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The Mark of a Runner: T2+

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David in Wristband.jpgMy running look used to be complete with sunglasses, shorts, and a TEAM TO END AIDS (T2) singlet--the mark of a training program that fights HIV/AIDS with endurance sports. This year, however, I've expanded my wardrobe.

I now don a lime-green wristband that reads, "T2+," wearing my HIV status on my sleeve, literally. I'm not alone either. Many of my teammates who are also HIV positive wear a T2+ wristband.

It's subtle and most people who see it won't understand the reference, but for me it speaks volumes: Instead of dying from HIV/AIDS, I'm living with it--and living quite well.

Running has been my constant companion, even before my HIV diagnosis in 1994. Back then, my typical run was shorter as my impatience was greater. My exercise routines mimicked the contours of my life. Desperate to seize every fleeting moment, I favored short sprints over long, meandering runs. My attentions raced to make the most of a young, abbreviated life.

My pessimism was justified. An estimated 40,000 people died of AIDS in the U.S. the year I was diagnosed--50,000 the following year. I was 25 years old.

It's hard to remember what it was like to run, or even live, without HIV. I'll never know what difference HIV made in my athletic abilities, recoveries, or injuries; but the changes in my running after antiretroviral therapy were dramatic.

I feared drugs for years because they represented an illness I struggled to accept, delaying my therapy. To swallow a daily reminder of HIV seemed, back then, too much to bear. I expected disappointments, scary side effects, drug resistance. In 1996, scientists lauded multi-drug combination therapy as a major breakthrough, but I remained suspect. I braced for more bad news; I had been let down before.

Getting into a pool meant a sinus infection would surely follow. And running in intrepid weather, rain or cool temperatures was completely out of the question.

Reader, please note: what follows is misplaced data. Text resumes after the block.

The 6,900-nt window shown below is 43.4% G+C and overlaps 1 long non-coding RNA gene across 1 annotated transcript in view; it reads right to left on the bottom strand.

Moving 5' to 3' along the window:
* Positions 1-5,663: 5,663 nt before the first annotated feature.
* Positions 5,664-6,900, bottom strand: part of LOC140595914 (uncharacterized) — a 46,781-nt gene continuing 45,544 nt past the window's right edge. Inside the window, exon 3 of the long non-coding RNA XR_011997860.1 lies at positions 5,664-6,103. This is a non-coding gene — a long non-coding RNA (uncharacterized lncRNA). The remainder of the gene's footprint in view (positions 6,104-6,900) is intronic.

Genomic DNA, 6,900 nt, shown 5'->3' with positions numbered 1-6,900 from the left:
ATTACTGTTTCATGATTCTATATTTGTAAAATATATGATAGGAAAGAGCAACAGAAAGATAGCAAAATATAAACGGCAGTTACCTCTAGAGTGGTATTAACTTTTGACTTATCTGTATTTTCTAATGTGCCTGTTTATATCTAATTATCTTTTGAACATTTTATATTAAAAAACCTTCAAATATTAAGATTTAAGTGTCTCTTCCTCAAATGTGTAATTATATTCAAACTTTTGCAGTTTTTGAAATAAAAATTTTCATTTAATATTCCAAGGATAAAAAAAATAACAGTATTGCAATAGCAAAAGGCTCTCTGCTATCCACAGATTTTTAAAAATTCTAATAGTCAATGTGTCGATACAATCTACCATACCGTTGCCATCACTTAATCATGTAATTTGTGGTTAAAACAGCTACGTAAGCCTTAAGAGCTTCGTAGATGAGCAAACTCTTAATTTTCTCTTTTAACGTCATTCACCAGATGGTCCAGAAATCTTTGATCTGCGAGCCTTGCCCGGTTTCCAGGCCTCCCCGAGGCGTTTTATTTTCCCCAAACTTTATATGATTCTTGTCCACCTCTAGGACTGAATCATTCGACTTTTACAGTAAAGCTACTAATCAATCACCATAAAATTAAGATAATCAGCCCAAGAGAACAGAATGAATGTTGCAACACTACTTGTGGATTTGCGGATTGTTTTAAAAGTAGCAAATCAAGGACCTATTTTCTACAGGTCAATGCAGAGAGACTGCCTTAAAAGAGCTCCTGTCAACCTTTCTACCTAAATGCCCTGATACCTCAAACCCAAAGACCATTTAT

By 2004, facing a depleted immune system and sapped energy, I relented. Despite some initial side effects, I adjusted well to therapy. My viral load immediately declined to undetectable levels and my immune-system counts reversed their characteristic decline.

But most remarkably, I became healthier, stronger, more alert, more alive. Before therapy, catching a cold was a monthly occurrence. And colds readily cycled into fever-filled bronchitis or worse.

With therapy, my world changed. I ran my first of many marathons at age 35. I rediscovered running in the leaves of fall and in the deep freeze of winter. Not only did I conquer the pool, I trained for a triathlon in Lake Michigan!

Today, I face the challenges of most 43-year-old marathoners: less flexibility, less resiliency. I sweat excessively and battle frequent cramps, and recovering from long runs is an intentional process. But I love the sport as much as ever and believe that that's what this green wristband is all about: It reminds me that living with HIV/AIDS takes dedication and perseverance, toughness and sweat.

It says quite simply that if you want to beat this disease, if you want to be T2+, you have to be strong.

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Comments on David Ernesto Munar's blog entry "The Mark of a Runner: T2+"

I was diagnosed 11 years ago and was with my boyfriend who later became my husband....during that time I was n't scared of the disease as much as I was about people finding out....in 2007 I had a daughter who is HIV negative...her father, who is now my ex husband, is HIV negative as well...my daughter is now 6 and her father went around telling people I am HIV+...I live in Southern IL and the people that have told me that they heard that I was don't believe me cuz I have been strong and was able to lose 150 lbs the healthy way and keep it off by making exercise a part of my daily life..
Being HIV + didn't really bother me until my ex started talking about me in that way just so no other will want me...I have been treated the worst in these small towns in Southern IL because people don't understand the disease ....still believe what they learned in the 90s. I have now been told that I have changed peoples lives that are close to me now because I continue to be strong and not let it beat me because when the rumors start to fall around my daughter about her mother I want to be the one that will be there for her to end the stigma around HIV.
I am looking for new ways to help people not be so afraid...
thank you for your time.

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This page contains a single entry by David Ernesto Munar published on August 26, 2013 12:57 PM.

Moving Forward on Marriage Equality was the previous entry in this blog.

The Timeless Virtue of The Normal Heart is the next entry in this blog.

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